Imagine a scenario where the mobile devices of all the attendees at a sporting event work in coordination to produce a singular experience for that event. A typical NFL stadium holds well over 50,000 spectators. Now, let’s say those 50,000 attendees all have a smartphone on their person. Imagine all of those smartphones networking to create a piece of video, on the fly, that appears on the stadium’s giant flat screen while the game is being played, tailored to the aggregated social graph of all 50,000. Maybe the video features images culled directly from the fans’ smartphones captured during the game, and a digital cheerleader encourages the home team fans to get excited and addresses individual fans by name using lifelike language, targeting the most passionate of them to rouse nearby fans.
The difference between this and the ads as seen in movies that call out to us is that in the one from the movie, the ad is hyperlocalized and targeted, whereas in our example, the content is locally generated and responsive.
Insights for Marketers
It’s clear the world is shifting to mobile for its information needs. Every recent study of technology and media use indicates a trend of fast-growing mobile infiltration. Mobile ads are currently in an incipient stage of hyperlocal and in-app messaging. The next step toward a truly perceptive media requires content providers to fully utilize the processing capabilities of our very powerful mobile computing devices.
The expectation of media that interact with a user in the user’s physical space and react to the user’s responses will soon bear fruit. Until it does, marketers can prepare for the perceptive media environment by reframing media in a new light.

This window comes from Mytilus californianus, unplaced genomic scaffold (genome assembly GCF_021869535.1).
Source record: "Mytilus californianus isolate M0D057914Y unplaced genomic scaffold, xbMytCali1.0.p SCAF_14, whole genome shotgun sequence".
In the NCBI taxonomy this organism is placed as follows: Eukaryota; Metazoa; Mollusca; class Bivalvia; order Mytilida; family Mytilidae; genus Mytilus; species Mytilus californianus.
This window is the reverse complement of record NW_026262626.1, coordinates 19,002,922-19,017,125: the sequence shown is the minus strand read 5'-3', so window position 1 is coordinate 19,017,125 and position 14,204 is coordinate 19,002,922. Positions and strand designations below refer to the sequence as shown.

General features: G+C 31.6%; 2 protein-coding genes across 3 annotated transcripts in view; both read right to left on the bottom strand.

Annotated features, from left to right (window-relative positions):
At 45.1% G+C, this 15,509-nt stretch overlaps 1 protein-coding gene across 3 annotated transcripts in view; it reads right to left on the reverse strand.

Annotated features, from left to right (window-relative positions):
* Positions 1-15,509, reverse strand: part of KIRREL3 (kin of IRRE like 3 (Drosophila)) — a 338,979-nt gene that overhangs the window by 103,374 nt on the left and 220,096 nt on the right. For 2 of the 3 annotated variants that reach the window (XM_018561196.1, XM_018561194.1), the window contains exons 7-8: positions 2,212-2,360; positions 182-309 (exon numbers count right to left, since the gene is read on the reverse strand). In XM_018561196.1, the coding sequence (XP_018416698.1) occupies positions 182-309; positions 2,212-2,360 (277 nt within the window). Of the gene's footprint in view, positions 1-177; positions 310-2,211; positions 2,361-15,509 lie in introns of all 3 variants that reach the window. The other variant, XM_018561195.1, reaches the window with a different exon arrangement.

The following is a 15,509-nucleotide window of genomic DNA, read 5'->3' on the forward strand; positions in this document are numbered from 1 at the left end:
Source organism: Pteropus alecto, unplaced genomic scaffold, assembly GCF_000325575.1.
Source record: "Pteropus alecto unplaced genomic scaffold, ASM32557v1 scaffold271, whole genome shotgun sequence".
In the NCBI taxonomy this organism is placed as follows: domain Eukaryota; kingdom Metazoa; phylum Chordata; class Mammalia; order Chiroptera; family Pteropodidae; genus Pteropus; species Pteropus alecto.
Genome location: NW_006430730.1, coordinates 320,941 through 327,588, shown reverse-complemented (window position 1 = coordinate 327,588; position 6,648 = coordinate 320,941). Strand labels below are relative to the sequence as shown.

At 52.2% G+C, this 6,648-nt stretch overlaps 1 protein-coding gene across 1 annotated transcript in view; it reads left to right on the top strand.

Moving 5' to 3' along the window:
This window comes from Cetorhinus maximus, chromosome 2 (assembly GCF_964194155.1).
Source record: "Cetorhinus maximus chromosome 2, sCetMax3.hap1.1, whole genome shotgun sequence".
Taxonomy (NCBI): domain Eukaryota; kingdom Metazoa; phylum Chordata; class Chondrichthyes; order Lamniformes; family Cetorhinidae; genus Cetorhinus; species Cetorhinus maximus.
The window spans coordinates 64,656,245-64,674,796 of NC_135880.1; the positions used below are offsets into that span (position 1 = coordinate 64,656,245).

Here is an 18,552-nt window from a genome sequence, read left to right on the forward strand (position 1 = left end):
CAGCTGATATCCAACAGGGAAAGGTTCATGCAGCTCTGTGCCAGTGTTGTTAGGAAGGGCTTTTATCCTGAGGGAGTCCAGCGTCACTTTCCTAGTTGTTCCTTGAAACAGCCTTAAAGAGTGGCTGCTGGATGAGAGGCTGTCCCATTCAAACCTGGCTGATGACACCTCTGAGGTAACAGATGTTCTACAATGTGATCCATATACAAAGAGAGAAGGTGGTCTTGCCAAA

Marketers need to continue to:
- Explore opportunities in the social graph of users to build media that take advantage of predictive analyses to forecast users’ behavior.
- Challenge the limits of mobile processing and networking capabilities by understanding that “mobile” is not a single device used by a person on the move, but an ecosystem of devices that interact with each other.
- Take advantage of the vast amounts of geo-location data beyond targeting to build experiences, rather than ads, that take advantage of not just location but space – which means the history of a location as well as the mind “space” of the user. For example, Coca-Cola sends a truck filled with ice-cold soda to a location where people are congregating on a hot summer day. Mobile data ties in weather conditions with information that tells the company when a critical mass of people is clustered.